This is what it means to be free. This is cause for thanksgiving. This is the mercy of the Lord poured out on a sin-oppressed woman who is looking forward to His coming with hope.

Wednesday, November 30, 2011

Deuteronomy 16:19-20a

Do not pervert justice or show partiality. Do not accept a bribe, for a bribe blinds the eyes of the wise and twists the words of the righteous. Follow justice and justice alone...

I think this is harder to do than we assume.

In Deuteronomy, Moses is giving God's word regarding how the tribes and towns should govern themselves; they should appoint fair judges and officials. There is, of course, a national, governmental application of this truth. But there is also a personal, spiritual application.

We must live fairly, justly. Micah 6:8 says, "He has showed you, O man, what is good. And what does the Lord require of you? To act justly and to love mercy and to walk humbly with your God."

This means that it is displeasing to God when we make decisions based on whether we like somebody or not rather than on the facts of the matter. We are not to show preference to the people who invite us to their homes and drop off Christmas cookies. We should love them and appreciate them. But if an issue arises, we should not assume their blamelessness over someone else simply because they have been nice to us.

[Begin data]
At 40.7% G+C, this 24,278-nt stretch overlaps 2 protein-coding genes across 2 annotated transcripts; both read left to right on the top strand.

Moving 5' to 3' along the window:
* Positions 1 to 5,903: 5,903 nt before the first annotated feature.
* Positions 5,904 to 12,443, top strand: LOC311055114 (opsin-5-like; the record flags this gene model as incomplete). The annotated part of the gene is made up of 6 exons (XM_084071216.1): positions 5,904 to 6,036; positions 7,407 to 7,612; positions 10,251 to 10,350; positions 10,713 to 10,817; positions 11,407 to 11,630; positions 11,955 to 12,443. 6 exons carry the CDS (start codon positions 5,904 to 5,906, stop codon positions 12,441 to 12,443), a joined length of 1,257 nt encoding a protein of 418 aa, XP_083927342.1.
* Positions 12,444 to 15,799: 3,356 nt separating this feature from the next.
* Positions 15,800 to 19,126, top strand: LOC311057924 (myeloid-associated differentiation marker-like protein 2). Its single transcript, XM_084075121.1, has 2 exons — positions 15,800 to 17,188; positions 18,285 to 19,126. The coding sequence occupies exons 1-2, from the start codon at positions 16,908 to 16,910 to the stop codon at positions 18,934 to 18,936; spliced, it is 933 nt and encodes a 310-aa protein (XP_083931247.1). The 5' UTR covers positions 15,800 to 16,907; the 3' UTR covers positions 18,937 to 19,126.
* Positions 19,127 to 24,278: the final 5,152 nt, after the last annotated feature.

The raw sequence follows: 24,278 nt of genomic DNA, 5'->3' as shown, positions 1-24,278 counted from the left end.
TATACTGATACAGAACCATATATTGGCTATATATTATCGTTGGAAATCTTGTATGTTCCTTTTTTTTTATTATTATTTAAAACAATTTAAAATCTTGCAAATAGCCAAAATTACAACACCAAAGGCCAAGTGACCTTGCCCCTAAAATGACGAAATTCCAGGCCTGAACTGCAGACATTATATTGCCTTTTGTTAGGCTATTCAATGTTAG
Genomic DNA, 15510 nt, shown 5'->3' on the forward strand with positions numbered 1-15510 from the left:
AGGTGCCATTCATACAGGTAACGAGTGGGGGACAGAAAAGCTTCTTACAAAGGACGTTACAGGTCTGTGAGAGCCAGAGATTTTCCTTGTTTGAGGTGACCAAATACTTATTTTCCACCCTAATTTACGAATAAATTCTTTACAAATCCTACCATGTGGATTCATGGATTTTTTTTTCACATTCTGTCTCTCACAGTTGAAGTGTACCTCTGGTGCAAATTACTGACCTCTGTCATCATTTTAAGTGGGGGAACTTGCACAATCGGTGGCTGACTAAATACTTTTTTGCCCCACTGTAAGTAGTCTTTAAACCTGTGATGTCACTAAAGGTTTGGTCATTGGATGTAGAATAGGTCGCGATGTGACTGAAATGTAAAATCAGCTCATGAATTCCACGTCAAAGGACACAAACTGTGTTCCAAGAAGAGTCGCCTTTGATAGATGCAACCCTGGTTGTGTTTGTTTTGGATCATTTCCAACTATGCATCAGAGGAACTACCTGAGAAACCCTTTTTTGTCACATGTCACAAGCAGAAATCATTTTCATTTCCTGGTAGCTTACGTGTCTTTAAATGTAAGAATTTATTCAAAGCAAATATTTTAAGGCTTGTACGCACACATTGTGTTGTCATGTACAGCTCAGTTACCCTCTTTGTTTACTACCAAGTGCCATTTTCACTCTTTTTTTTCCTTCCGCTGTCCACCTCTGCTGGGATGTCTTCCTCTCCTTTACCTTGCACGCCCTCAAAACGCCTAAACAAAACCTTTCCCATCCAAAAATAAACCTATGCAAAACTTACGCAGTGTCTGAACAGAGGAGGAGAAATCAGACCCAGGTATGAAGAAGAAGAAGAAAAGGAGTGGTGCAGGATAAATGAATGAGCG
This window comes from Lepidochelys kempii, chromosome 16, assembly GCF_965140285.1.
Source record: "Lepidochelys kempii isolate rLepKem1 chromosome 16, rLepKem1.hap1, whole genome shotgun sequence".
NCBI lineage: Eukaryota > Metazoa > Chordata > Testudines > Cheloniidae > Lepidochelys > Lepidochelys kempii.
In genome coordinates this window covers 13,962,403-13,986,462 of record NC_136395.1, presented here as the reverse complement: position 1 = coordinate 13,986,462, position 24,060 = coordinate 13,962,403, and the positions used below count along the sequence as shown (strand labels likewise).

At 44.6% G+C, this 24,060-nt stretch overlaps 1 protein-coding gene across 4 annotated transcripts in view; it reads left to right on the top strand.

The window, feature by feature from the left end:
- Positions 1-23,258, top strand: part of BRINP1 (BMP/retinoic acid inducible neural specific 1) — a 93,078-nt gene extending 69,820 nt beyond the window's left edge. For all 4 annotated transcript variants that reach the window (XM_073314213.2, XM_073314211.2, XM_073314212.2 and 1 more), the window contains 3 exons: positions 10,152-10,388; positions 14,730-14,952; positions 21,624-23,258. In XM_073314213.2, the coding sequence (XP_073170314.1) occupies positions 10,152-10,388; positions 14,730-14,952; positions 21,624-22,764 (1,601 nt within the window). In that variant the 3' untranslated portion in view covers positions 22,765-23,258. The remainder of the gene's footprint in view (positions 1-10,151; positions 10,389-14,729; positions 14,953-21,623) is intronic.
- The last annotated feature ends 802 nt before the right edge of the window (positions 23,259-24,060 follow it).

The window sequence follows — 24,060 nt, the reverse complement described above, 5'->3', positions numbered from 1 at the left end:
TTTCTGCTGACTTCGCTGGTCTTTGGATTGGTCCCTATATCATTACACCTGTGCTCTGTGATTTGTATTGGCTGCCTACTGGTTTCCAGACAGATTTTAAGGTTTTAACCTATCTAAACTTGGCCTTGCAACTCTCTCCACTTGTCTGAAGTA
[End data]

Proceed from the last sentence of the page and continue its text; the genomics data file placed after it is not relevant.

If two people need help, we should not automatically decide to help the one we know better and like more. We should consider the facts: who needs help the most? Who may have a support system of help other than us... and (more importantly) who may not?

This is tremendously difficult.

It is difficult for anyone in leadership: school administrators, teachers, pastors, even parents. But difficult as it may be, the Bible is clear: God is not pleased by our biases. When God is not pleased with me, I am probably in sin. Based on the Bible passage of the day, it looks as though giving in to our biases is a sin.

And speaking of "just leaders"... within each of us, our "will" is the thing that controls--leads--our decisions and actions. Our wills must be the "just leaders" of our psyches. Although many of us find it easier to follow our hearts, our memories or even our imaginations, we must surrender our wills to the perfect will of God and behave in a way that is pleasing to the Lord. We must will our behavior to reflect God's justice and fairness rather than following our natural inclinations.

Justice is a big deal to the Lord, and I think we often don't even have a clue what justice is.

Tuesday, November 22, 2011

Two verses from Deuteronomy 8

(#1) Deuteronomy 8:5
Know then in your heart that as a man disciplines his son, so the Lord your God disciplines you.